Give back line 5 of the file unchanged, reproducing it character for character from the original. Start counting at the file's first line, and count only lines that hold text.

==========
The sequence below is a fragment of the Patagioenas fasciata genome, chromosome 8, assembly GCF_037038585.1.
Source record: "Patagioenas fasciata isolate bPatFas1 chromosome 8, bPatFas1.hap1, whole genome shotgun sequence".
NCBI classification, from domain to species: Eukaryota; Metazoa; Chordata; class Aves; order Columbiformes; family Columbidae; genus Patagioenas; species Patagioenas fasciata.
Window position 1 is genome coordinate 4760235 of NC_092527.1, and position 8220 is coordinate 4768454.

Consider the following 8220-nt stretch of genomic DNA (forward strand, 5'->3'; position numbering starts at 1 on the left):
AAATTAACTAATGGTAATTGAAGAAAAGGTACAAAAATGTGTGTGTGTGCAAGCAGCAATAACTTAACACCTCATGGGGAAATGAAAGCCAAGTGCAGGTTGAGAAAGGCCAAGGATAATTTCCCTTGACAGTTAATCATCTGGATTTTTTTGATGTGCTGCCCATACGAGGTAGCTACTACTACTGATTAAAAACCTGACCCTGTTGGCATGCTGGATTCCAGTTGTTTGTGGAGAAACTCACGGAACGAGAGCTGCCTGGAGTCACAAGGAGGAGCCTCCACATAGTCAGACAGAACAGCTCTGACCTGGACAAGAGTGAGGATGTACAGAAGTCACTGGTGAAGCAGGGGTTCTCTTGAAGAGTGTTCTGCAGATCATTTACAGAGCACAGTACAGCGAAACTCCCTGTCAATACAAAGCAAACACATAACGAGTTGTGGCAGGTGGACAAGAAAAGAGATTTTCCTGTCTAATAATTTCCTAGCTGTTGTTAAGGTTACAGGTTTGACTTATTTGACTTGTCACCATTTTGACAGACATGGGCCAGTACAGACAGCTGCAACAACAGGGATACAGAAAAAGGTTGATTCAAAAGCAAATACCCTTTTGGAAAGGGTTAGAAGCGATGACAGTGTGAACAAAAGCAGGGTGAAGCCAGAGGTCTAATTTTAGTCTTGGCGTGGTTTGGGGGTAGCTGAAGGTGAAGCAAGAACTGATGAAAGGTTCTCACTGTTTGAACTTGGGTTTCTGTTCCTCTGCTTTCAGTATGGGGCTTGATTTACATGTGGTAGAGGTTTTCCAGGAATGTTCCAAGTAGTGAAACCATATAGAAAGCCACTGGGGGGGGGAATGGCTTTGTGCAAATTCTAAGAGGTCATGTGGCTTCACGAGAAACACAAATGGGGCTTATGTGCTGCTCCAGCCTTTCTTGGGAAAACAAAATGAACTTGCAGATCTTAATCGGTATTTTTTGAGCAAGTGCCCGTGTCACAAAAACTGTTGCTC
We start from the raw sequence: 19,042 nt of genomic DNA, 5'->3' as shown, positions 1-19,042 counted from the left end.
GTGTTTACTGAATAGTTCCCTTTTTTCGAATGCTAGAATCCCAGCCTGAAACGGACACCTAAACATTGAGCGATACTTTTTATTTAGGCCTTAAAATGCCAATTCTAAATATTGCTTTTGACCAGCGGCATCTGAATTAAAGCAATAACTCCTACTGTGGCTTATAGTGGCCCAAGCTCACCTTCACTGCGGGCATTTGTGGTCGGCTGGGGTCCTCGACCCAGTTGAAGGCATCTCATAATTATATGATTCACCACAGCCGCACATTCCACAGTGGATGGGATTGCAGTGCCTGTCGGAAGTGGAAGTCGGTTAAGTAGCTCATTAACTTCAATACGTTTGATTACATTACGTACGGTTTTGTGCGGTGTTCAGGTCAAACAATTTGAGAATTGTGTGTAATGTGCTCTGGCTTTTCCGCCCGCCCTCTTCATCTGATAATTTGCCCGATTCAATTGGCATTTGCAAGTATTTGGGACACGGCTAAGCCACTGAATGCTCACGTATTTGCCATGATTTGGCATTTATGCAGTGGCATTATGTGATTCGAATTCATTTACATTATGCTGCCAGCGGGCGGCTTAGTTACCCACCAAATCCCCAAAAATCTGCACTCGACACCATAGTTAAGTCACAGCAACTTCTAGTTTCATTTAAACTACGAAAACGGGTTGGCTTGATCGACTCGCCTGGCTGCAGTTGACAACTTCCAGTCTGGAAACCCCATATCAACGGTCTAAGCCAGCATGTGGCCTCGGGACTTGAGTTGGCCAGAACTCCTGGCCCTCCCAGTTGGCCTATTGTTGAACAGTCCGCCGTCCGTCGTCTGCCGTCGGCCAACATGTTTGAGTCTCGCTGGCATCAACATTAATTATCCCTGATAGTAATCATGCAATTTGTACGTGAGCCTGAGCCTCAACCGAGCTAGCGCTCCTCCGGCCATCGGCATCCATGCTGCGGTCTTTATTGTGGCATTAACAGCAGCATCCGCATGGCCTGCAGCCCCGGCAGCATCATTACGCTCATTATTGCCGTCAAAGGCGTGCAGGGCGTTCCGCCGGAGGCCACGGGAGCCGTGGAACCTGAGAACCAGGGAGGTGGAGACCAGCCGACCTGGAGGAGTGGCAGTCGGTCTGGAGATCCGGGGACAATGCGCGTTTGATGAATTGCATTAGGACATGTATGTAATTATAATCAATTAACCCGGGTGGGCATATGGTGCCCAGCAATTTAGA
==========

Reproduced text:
Consider the following 8220-nt stretch of genomic DNA (forward strand, 5'->3'; position numbering starts at 1 on the left):